"I want to make sure we go further this year, to give something back to the university," Courtney said. "It seems like I've been through a lot here, but at the same time, it's gone by fast. I've met so many different people, and I've been on different types of teams."
The type of team that Oklahoma had last year was never quite cohesive enough until it was too late.
"We were absolutely not good together," Coale said. "Our guys had to go, 'OK, it's not enough to be good. Not in this day and age with what we're trying to do.' You've got to find a way to be great, and the way we do that is to make each other better. That's the beauty of team sports. But when you don't get it right, it's the ugliest, most difficult thing to swallow.
"Last year was probably the low of lows for all of us. But our seniors having the varied experiences they've had for three years puts us in the best possible position to make this the season we want it to be."
The 6-foot-4 Courtney, of course, has been like a force of nature in terms of the numbers she has piled up at OU. Heading into this season, she had tallied 2,141 points and 1,531 rebounds, with 97 double-doubles.
"She's the hardest player to guard in our league, and one of the hardest I've ever seen," Fennelly said. "There's nothing you can do to her when she gets position on the block. You can't move her. She's turned into a decent defensive player because she'll block your shot and she covers up space.
"She's been good for the sport, and our league. She's articulate, humble and talented. And I'm sure it's been fun for her and her family to see Ashley's development, too. She's not just Courtney's sister anymore."
Indeed, last year, the 6-3 Ashley began to emerge individually, boosting her scoring average from 7.4 as a sophomore to 11.3. And now she's in the best shape of her college career.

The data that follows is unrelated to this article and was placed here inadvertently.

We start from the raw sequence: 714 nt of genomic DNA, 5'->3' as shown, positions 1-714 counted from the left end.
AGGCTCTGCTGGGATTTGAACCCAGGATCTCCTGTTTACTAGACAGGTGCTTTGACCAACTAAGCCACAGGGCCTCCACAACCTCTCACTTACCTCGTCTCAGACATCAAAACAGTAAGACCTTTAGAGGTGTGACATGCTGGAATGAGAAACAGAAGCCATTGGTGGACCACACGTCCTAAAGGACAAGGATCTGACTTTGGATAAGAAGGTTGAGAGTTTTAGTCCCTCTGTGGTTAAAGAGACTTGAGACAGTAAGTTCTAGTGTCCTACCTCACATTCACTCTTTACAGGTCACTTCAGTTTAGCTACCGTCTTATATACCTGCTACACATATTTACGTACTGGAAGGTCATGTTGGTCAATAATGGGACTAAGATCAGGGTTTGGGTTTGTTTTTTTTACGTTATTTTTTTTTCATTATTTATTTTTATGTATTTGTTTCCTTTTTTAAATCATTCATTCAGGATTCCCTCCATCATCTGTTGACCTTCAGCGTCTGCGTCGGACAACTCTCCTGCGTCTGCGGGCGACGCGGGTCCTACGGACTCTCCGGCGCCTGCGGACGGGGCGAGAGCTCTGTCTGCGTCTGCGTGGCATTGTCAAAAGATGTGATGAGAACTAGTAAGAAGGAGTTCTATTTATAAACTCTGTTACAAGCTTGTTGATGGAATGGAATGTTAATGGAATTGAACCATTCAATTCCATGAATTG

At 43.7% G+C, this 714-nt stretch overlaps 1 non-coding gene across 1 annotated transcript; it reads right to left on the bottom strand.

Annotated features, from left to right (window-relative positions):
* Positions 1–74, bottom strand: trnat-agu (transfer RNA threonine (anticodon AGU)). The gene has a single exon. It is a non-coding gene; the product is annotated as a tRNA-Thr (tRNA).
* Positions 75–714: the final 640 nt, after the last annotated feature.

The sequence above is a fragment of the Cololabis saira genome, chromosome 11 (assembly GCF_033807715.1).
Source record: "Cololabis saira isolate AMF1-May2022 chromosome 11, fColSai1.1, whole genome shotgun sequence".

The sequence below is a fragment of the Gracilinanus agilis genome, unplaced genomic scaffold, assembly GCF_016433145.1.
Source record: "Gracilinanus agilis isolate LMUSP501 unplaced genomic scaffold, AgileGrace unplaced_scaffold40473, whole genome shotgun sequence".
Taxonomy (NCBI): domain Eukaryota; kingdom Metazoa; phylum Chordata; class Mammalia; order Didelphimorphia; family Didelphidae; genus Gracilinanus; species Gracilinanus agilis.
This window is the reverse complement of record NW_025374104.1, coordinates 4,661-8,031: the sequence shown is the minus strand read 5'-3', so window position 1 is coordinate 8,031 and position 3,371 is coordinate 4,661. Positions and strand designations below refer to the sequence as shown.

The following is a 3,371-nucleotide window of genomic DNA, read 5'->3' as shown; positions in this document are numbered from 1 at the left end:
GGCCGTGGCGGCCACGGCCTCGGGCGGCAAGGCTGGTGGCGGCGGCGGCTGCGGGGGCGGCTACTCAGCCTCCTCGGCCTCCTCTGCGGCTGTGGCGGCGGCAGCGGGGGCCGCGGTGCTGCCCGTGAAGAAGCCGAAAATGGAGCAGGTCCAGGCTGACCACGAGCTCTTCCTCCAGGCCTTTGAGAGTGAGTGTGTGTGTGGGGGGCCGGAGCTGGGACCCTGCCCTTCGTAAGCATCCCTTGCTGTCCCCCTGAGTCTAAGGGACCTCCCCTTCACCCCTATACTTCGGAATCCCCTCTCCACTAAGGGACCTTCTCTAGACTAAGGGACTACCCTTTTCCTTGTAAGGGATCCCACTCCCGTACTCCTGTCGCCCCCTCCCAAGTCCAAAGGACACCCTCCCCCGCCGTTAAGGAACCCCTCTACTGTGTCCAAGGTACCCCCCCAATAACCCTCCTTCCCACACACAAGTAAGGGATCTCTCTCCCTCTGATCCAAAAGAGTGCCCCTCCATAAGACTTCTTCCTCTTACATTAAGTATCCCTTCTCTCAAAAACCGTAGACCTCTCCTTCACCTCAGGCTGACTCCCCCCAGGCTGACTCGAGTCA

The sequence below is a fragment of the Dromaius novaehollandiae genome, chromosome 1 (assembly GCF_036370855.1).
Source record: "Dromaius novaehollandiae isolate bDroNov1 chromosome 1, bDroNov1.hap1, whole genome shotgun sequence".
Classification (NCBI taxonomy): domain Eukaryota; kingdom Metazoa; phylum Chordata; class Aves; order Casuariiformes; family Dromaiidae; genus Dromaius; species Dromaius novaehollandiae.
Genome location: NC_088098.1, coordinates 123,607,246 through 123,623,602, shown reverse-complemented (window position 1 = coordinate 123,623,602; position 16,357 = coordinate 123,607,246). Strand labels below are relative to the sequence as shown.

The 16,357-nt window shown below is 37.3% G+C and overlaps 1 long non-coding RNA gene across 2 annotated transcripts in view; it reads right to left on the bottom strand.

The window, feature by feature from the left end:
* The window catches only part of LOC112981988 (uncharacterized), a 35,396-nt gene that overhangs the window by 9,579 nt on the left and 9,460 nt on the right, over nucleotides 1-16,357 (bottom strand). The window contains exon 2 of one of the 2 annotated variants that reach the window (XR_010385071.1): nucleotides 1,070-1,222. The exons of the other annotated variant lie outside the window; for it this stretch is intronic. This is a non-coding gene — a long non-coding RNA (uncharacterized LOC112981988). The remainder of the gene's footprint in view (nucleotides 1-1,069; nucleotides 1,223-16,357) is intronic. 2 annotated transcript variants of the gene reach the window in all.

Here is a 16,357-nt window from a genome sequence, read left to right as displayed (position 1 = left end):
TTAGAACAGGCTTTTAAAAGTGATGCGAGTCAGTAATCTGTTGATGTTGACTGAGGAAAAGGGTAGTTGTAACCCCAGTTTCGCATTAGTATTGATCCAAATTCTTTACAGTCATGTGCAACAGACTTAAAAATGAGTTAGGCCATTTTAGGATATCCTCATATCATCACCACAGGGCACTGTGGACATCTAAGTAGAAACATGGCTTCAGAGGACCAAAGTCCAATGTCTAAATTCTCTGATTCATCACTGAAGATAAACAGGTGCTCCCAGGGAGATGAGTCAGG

"I'm very confident with my all-around shooting game," Ashley said. "And I think as a team, our chemistry is really good both on and off the court."
Chemistry might be hard to define and measure, but 3-point shooting success isn't. And that's also something the Sooners need to be better at than last season, when they shot 28 percent from behind the arc.
OU's top 3-point shooter from 2007-08, Jenna Plumley, transferred to Lamar after being suspended by Coale following an alleged shoplifting incident over the summer. However, freshman Whitney Hand joins players such as sophomores Danielle Robinson, Carlee Roethlisberger and Jenny Vining in providing what Coale hopes will be a more effective perimeter game.
The Sooners simply must have that if the Paris twins are going to have a realistic shot at an NCAA title this year. They will feel a very keen sense of disappointment if it doesn't happen. And yet both talk about the good of coming to Oklahoma that has nothing to do with whether they even come close to winning it all.
"If I base my whole career on that, I'd be a very unhappy person," Ashley said. "I feel I've developed as a woman, a student, a friend, a sister. … In every aspect of my life, I've grown here."
Courtney echoes similar thoughts about the benefits of spending these four crucial years of their lives in the Sooner State.
"I think Oklahomans are the nicest people ever," Courtney said. "People who take time to stop and say, 'How are you doing?' And they really mean it. They really want to know. Where I came from in California, we are more fast-paced. We say, 'Hey, how are you doing?' and get in our car and drive off, you know?
"Just to become a little more personal and take time to care about people, that's been one of the neatest things about being here. If I hadn't come to school here, I probably wouldn't have come here for any other reason. So I'm glad I did and I've met the people I've met."
Mechelle Voepel is a regular contributor to ESPN.com. She can be reached at email@example.com.